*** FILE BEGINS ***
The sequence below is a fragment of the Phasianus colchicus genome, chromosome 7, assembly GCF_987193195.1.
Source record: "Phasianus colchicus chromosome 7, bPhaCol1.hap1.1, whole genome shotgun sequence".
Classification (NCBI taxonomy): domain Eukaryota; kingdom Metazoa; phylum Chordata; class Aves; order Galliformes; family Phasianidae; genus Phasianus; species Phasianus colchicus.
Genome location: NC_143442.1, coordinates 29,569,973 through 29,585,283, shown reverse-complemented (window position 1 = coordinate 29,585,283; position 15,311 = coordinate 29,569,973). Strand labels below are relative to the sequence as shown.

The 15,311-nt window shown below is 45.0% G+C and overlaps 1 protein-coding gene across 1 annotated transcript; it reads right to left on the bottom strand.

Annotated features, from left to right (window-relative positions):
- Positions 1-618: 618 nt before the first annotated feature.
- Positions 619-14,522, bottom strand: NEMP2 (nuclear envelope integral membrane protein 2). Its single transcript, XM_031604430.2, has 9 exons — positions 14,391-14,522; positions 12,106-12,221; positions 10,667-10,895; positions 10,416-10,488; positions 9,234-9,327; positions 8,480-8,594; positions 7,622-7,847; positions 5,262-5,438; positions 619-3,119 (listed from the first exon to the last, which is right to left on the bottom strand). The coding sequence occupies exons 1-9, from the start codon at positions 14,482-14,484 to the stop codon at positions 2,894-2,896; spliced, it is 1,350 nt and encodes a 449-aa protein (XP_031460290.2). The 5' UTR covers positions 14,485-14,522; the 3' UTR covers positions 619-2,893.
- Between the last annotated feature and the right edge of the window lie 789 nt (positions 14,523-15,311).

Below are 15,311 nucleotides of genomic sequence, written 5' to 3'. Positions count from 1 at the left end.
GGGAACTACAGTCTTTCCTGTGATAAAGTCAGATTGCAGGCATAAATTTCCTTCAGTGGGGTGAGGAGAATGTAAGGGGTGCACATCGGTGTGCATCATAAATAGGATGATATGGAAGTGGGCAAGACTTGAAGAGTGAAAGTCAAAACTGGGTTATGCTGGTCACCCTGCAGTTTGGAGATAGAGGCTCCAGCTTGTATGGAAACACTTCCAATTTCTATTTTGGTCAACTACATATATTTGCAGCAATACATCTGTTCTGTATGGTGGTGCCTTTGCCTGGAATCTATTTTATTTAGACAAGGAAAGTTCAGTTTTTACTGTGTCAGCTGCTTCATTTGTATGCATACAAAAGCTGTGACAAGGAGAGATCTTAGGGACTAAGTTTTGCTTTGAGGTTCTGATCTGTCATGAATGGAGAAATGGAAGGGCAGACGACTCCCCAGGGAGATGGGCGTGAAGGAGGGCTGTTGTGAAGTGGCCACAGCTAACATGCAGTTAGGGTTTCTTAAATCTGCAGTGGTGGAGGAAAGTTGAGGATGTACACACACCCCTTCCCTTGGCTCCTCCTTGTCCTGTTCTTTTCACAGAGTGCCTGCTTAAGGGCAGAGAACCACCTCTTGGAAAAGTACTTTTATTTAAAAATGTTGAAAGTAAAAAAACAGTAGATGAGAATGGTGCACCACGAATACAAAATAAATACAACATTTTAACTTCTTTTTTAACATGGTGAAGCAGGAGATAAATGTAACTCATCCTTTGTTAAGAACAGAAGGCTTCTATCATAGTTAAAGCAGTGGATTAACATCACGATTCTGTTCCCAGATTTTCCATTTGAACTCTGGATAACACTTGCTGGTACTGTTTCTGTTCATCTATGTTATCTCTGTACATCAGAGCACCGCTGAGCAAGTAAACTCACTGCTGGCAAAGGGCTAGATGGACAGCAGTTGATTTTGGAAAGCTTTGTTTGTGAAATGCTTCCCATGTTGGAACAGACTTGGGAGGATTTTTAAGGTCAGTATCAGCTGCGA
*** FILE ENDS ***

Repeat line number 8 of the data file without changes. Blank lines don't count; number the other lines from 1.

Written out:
- Positions 619-14,522, bottom strand: NEMP2 (nuclear envelope integral membrane protein 2). Its single transcript, XM_031604430.2, has 9 exons — positions 14,391-14,522; positions 12,106-12,221; positions 10,667-10,895; positions 10,416-10,488; positions 9,234-9,327; positions 8,480-8,594; positions 7,622-7,847; positions 5,262-5,438; positions 619-3,119 (listed from the first exon to the last, which is right to left on the bottom strand). The coding sequence occupies exons 1-9, from the start codon at positions 14,482-14,484 to the stop codon at positions 2,894-2,896; spliced, it is 1,350 nt and encodes a 449-aa protein (XP_031460290.2). The 5' UTR covers positions 14,485-14,522; the 3' UTR covers positions 619-2,893.